The abortion referred to in subsection (1) must be carried out by one of the two specialist medical practitioners referred to in that subsection.

Explanatory note

This Supplementary Order Paper (SOP) amends the Abortion Legislation Bill. The amendments concern the medical practitioners who may administer abortions at different terms of gestation. The process of administering an abortion, and the risk associated with it, varies significantly depending on the stage of the pregnancy. As such, this SOP is designed to ensure that safety mechanisms are in place to ensure the woman is well cared for and the risks that accompany the process are fully taken into account throughout the advancement of the pregnancy. This is done by ensuring that the experience and qualifications of the health practitioner reflect the involvement and risk of abortions at particular stages.

The Bill clarifies the definition of qualified health practitioner. There is a wide range of health practitioners and, because there is currently no explicit clarification in the Bill about the type of health practitioner that may be a qualified health practitioner, it remains to be seen which of these professions will be deemed qualified to perform abortions and what, if any, training will be required. As noted by the Law Commission in its ministerial briefing paper, Alternative approaches to abortion law, “the risks to women are greater for late term abortions. For example, ... women undergoing late term abortions may experience more pain, and incomplete abortion and haemorrhages are more common.” The Law Commission went on to say that “Unsafe abortions performed by unskilled people can lead to serious complications or even death.” Appropriate safeguards are necessary to minimise potentially unsafe abortions, especially if there is a possibility that an unqualified person could perform a surgical procedure.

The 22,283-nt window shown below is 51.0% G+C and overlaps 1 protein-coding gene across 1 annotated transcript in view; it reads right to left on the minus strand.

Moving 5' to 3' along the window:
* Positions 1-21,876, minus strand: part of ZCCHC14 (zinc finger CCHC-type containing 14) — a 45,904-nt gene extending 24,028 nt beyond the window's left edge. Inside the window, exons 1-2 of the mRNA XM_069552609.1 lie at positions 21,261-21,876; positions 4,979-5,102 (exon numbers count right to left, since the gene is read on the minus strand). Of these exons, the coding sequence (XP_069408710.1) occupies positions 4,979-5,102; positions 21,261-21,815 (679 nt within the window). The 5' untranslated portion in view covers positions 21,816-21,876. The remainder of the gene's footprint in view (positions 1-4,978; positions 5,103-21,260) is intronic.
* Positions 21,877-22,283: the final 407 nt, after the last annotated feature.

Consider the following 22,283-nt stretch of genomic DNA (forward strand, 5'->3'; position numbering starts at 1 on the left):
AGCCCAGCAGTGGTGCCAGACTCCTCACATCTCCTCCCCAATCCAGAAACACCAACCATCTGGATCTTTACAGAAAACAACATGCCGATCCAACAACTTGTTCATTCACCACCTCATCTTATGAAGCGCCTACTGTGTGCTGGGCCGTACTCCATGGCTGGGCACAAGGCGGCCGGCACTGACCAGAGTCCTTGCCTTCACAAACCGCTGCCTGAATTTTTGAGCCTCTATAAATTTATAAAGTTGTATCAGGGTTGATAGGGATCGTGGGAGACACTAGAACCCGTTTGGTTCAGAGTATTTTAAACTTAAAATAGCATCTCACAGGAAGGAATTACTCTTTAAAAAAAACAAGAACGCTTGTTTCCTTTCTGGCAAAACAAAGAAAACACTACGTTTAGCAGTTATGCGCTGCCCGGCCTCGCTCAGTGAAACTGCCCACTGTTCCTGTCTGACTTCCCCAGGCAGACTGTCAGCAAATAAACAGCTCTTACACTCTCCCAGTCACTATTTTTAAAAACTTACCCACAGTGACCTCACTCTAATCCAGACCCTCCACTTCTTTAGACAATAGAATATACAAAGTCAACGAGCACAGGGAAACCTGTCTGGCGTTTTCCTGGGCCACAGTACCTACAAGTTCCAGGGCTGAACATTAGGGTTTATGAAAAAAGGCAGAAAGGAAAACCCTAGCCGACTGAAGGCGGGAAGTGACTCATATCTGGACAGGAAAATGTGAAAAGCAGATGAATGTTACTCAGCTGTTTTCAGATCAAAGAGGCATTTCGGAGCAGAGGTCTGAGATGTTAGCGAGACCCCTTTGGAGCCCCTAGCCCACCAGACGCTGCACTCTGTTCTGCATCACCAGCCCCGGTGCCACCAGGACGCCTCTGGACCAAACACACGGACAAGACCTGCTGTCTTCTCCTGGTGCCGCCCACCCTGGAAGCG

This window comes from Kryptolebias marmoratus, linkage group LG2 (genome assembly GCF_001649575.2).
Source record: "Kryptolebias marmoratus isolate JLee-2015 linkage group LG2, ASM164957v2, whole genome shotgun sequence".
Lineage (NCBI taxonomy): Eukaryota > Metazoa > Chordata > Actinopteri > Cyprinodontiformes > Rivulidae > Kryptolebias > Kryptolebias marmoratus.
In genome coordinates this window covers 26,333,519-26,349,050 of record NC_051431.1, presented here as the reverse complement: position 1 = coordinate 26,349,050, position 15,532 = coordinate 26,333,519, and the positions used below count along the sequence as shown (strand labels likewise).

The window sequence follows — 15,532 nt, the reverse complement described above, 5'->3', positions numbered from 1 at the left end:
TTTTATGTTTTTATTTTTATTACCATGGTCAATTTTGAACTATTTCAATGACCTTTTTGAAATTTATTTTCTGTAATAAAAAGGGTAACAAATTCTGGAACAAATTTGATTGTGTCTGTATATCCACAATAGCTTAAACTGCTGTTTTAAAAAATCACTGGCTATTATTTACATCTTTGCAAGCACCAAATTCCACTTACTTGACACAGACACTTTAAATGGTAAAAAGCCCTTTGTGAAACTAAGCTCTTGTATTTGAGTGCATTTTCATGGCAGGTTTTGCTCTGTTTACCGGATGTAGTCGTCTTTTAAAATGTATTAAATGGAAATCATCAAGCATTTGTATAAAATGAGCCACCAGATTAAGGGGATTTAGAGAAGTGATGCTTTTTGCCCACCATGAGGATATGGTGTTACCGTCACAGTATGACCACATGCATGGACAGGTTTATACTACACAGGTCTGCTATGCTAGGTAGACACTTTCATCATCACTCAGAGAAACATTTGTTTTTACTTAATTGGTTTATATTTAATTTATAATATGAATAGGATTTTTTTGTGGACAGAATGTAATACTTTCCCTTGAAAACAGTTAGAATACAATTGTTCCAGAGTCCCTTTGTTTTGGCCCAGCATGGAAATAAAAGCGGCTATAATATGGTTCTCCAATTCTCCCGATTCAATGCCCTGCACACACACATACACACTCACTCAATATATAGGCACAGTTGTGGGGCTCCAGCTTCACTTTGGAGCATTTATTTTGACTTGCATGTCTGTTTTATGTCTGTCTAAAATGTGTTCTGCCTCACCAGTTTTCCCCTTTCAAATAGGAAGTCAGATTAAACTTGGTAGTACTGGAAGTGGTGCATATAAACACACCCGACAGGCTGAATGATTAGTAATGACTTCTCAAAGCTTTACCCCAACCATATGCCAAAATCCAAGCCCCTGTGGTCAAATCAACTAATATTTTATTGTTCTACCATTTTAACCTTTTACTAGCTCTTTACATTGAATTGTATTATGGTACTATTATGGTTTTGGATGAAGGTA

The purpose of the Bill is, in part, to remove regulations that currently delay women in accessing abortions in a timely manner. With the Bill amending the status quo in these ways, post-20-week abortions should be limited to the criteria proposed in the amended section 11(1)(b). Access to timely abortions through medical abortion drugs for gestation periods not exceeding 9 weeks, or surgical abortions for a gestation period not exceeding 20 weeks, enable women who wish to receive an abortion to do so without the increased risks associated with surgical abortions after 20 weeks.

The purpose of this SOP is to find the appropriate balance between women being able to access abortion services while also ensuring that abortion services are safe and provided by appropriately trained staff. There is general consensus that abortions after 20 weeks should be limited to extreme situations. Minister Little has himself stated that late-term abortions are very rare and only sought in “very extreme circumstances”. The proposed new section 11 ensures that after 20 weeks a woman can access an abortion if her life or health are at risk. It captures those extreme situations while not widening the test too far.